“America is essentially a dream, a dream as yet unfulfilled. … Through our scientific and technological genius we have made of this world a neighborhood; now, through our moral and spiritual development, we must make of it a brotherhood. In a real sense, we must all learn to live together as brothers, or we will all perish together as fools.” Martin Luther King Jr. 1967
My week was filled with inspiration and sobered by empathy and responsibility. As we celebrate Dr King's 81st birthday, I was reminded of these inspirational words that are still so relevant and timeless. The images and news from Haiti humbles us and triggers our human desire to help. We all think about our common bond with each other, whether from Haiti or next door. The acts of kindness and generosity that are now occurring restore our faith in humankind. People from around the world are giving of themselves in selfless ways. Why does it take a tragedy to bring out the best in us?
It now appears that Haiti death toll may approach 30 Katrinas! It's hard to fathom. (If you are still looking for charities to help Haiti CLICK HERE)
I was with a number of UCLA students this week, trying to help them examine their options for life after college. Trying to assist them think through the relevance of college majors and career paths. Ahhhh to be a student again, safe from the realities of the cruel world. I never discount the anxiety of youth struggling with uncertainty and debt. But we concluded that ultimately listening to your heart and not your parents will help define one's life path. 🙂
"But listening to their heart may be too abstract. How can I help the students calm down and be less stressed out about their futures?", asked a student peer counselor. There needs to be pragmatism and focus to our education. All of us worry about whether what we are doing is the right thing. Whether what we are "majoring in" will give us the best outcomes. However, students and just about all of us need to ingest the same advice on a daily basis. Watch the tv, read the papers, pay attention. No matter what our circumstances, we see how fortunate we are to have choices and chances. We are so blessed to have the freedom to think and act. And to have the great response-ability to help others. As students of life, we need to appreciate what we have not what we don't. Young people often think that choice is the enemy of commitment. And do not find joy and enjoyment in choice, and get caught up in the drama of it all. Choice is the goal of a democracy. Choice and freedom come with an obligation to cherish them and make the most of them. What we "major" in is of lesser consequence than what we decide to to do with our lives. Neither our majors or our jobs define us. How do we express our love and care for others? How do we help one another? In the end, that is how we will evaluate our lives and our level of success.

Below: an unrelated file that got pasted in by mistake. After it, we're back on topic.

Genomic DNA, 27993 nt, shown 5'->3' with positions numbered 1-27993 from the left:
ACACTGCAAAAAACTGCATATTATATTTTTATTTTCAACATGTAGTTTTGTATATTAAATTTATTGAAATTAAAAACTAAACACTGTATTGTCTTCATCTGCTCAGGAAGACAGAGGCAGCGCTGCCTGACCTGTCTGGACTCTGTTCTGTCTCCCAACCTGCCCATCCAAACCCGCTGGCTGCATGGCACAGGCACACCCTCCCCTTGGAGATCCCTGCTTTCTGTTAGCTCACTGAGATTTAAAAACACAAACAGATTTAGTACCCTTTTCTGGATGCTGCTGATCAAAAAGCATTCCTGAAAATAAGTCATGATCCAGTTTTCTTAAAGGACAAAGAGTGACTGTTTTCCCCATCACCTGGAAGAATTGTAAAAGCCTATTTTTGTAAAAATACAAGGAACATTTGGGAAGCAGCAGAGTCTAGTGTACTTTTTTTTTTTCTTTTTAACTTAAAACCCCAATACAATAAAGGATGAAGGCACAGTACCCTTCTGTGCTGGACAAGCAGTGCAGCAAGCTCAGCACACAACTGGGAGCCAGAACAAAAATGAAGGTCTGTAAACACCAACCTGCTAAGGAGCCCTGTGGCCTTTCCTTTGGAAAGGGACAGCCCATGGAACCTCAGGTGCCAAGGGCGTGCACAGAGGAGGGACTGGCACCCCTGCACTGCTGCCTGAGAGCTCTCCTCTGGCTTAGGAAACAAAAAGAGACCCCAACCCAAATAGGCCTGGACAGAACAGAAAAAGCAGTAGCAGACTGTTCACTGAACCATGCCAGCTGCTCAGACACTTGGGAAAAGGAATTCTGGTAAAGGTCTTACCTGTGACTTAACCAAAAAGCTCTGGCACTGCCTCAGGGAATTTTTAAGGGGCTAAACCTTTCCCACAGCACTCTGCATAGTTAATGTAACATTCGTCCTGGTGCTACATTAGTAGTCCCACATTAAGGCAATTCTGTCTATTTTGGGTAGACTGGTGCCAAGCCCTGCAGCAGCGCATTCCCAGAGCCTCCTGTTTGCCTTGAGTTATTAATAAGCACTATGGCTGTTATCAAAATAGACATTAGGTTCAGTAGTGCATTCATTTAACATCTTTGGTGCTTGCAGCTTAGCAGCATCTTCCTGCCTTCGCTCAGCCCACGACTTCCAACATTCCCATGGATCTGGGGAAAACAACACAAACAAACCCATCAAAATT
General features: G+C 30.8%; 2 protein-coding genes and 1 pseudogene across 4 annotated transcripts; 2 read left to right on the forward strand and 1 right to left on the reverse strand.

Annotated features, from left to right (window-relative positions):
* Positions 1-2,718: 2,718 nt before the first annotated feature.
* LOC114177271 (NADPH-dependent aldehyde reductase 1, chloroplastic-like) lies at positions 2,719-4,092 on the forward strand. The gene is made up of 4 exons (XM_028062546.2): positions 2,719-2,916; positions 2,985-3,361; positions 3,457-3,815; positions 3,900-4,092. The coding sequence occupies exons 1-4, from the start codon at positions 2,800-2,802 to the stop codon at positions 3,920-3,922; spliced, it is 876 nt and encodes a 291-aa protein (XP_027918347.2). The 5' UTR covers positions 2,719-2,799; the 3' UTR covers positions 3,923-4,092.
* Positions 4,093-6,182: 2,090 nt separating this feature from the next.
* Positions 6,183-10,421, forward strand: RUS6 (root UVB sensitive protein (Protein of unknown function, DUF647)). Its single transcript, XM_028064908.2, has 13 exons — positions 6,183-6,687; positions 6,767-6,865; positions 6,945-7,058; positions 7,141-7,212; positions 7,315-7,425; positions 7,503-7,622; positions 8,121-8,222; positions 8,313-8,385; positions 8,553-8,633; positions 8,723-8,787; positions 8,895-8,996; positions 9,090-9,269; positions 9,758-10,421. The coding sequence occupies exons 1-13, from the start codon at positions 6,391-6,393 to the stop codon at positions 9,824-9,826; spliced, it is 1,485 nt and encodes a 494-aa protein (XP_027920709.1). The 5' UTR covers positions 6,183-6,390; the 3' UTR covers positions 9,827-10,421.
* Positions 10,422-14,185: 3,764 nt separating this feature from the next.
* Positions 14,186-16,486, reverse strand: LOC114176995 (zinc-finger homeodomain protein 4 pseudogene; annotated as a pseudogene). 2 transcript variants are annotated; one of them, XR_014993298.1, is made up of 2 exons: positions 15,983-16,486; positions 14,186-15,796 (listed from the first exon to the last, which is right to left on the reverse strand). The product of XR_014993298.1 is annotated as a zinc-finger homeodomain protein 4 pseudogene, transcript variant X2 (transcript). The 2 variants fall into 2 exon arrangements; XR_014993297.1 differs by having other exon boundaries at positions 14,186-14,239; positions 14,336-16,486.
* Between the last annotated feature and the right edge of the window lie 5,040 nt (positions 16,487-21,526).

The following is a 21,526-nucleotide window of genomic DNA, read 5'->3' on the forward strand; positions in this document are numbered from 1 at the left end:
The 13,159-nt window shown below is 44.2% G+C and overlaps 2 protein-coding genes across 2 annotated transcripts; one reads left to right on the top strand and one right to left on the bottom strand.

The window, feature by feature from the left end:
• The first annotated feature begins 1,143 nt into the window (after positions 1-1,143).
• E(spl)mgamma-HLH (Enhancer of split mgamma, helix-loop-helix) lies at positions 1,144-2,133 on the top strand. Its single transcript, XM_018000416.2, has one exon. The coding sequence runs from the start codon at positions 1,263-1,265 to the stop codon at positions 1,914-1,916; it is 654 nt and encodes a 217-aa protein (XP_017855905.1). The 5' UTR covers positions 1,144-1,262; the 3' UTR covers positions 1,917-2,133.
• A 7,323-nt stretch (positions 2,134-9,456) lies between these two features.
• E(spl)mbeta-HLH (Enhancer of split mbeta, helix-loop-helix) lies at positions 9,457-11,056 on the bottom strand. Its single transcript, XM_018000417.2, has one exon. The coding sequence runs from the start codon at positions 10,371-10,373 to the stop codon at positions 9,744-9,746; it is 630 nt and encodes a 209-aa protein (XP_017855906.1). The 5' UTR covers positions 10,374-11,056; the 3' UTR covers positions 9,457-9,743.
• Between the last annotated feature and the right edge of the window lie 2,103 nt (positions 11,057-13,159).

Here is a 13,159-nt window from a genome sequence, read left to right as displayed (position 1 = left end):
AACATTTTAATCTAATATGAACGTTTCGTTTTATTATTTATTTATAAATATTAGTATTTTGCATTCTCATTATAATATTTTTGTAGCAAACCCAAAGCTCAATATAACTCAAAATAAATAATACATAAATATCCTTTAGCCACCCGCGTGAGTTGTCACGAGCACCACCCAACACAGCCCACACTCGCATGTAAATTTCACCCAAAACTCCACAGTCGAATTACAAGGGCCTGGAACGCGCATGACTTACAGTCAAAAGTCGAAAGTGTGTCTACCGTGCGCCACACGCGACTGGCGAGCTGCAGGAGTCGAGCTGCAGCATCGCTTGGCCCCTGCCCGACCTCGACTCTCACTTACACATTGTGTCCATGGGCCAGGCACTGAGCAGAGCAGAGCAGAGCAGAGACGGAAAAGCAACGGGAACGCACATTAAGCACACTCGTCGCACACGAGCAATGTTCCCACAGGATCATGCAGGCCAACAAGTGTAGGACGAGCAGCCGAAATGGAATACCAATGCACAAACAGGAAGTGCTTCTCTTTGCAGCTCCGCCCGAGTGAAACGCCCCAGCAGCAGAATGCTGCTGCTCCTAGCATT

Lets take this frame of mind to be generous and supportive of the people of Haiti and also apply it to our networks, our offices, our churches, our circle of friends, and our families–everyday. Lets continue to reach out and mentor each other. Help each other find meaningful work and fulfillment. Assist one another to get through these trying times. Turning these neighborhoods into brother and sister hoods will take a lot of work and effort. As our hearts and minds go out to our brothers and sisters in Haiti, it should embolden our resolve to also help our brothers and sisters at home. As we listen to our hearts, we must get well beyond our feelings of empathy and goodwill, we must act upon them. Lets translate the emotional connection we feel to "strangers" in a foreign land, to people we know and love. It is this ongoing process of strengthening our relationships and connecting to new ones that will make Dr. King's dream a reality.
Oh deep in my heart, I do believe, we shall overcome some day.
Thanks for reading. John